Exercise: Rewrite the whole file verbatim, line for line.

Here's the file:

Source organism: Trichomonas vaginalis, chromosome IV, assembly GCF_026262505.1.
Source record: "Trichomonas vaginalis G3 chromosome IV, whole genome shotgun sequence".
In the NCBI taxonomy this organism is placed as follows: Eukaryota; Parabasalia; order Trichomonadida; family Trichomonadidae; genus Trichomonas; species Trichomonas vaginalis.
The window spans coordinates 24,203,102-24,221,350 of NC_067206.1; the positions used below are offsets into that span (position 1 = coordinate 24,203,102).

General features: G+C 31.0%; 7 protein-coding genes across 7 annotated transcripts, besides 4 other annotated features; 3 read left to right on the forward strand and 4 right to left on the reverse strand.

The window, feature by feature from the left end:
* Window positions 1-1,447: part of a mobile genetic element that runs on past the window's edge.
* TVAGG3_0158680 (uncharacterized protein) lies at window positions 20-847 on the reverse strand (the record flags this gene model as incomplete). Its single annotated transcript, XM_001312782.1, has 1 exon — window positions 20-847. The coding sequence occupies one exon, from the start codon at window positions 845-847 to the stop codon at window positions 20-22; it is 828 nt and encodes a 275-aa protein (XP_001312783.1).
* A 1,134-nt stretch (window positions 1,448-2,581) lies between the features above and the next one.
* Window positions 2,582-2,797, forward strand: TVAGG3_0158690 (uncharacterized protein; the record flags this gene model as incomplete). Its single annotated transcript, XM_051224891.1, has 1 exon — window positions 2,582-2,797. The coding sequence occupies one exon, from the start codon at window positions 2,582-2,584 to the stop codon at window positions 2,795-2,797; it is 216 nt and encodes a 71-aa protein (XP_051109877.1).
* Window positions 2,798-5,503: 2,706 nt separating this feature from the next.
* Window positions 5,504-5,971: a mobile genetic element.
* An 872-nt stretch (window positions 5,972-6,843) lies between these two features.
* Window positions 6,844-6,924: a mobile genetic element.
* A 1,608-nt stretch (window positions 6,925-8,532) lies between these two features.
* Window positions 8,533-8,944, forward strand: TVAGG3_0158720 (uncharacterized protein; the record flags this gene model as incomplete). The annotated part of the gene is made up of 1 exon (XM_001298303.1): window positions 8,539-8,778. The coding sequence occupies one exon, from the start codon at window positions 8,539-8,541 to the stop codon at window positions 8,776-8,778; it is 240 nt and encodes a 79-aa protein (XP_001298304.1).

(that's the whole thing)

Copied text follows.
Source organism: Trichomonas vaginalis, chromosome IV, assembly GCF_026262505.1.
Source record: "Trichomonas vaginalis G3 chromosome IV, whole genome shotgun sequence".
In the NCBI taxonomy this organism is placed as follows: Eukaryota; Parabasalia; order Trichomonadida; family Trichomonadidae; genus Trichomonas; species Trichomonas vaginalis.
The window spans coordinates 24,203,102-24,221,350 of NC_067206.1; the positions used below are offsets into that span (position 1 = coordinate 24,203,102).

General features: G+C 31.0%; 7 protein-coding genes across 7 annotated transcripts, besides 4 other annotated features; 3 read left to right on the forward strand and 4 right to left on the reverse strand.

The window, feature by feature from the left end:
* Window positions 1-1,447: part of a mobile genetic element that runs on past the window's edge.
* TVAGG3_0158680 (uncharacterized protein) lies at window positions 20-847 on the reverse strand (the record flags this gene model as incomplete). Its single annotated transcript, XM_001312782.1, has 1 exon — window positions 20-847. The coding sequence occupies one exon, from the start codon at window positions 845-847 to the stop codon at window positions 20-22; it is 828 nt and encodes a 275-aa protein (XP_001312783.1).
* A 1,134-nt stretch (window positions 1,448-2,581) lies between the features above and the next one.
* Window positions 2,582-2,797, forward strand: TVAGG3_0158690 (uncharacterized protein; the record flags this gene model as incomplete). Its single annotated transcript, XM_051224891.1, has 1 exon — window positions 2,582-2,797. The coding sequence occupies one exon, from the start codon at window positions 2,582-2,584 to the stop codon at window positions 2,795-2,797; it is 216 nt and encodes a 71-aa protein (XP_051109877.1).
* Window positions 2,798-5,503: 2,706 nt separating this feature from the next.
* Window positions 5,504-5,971: a mobile genetic element.
* An 872-nt stretch (window positions 5,972-6,843) lies between these two features.
* Window positions 6,844-6,924: a mobile genetic element.
* A 1,608-nt stretch (window positions 6,925-8,532) lies between these two features.
* Window positions 8,533-8,944, forward strand: TVAGG3_0158720 (uncharacterized protein; the record flags this gene model as incomplete). The annotated part of the gene is made up of 1 exon (XM_001298303.1): window positions 8,539-8,778. The coding sequence occupies one exon, from the start codon at window positions 8,539-8,541 to the stop codon at window positions 8,776-8,778; it is 240 nt and encodes a 79-aa protein (XP_001298304.1).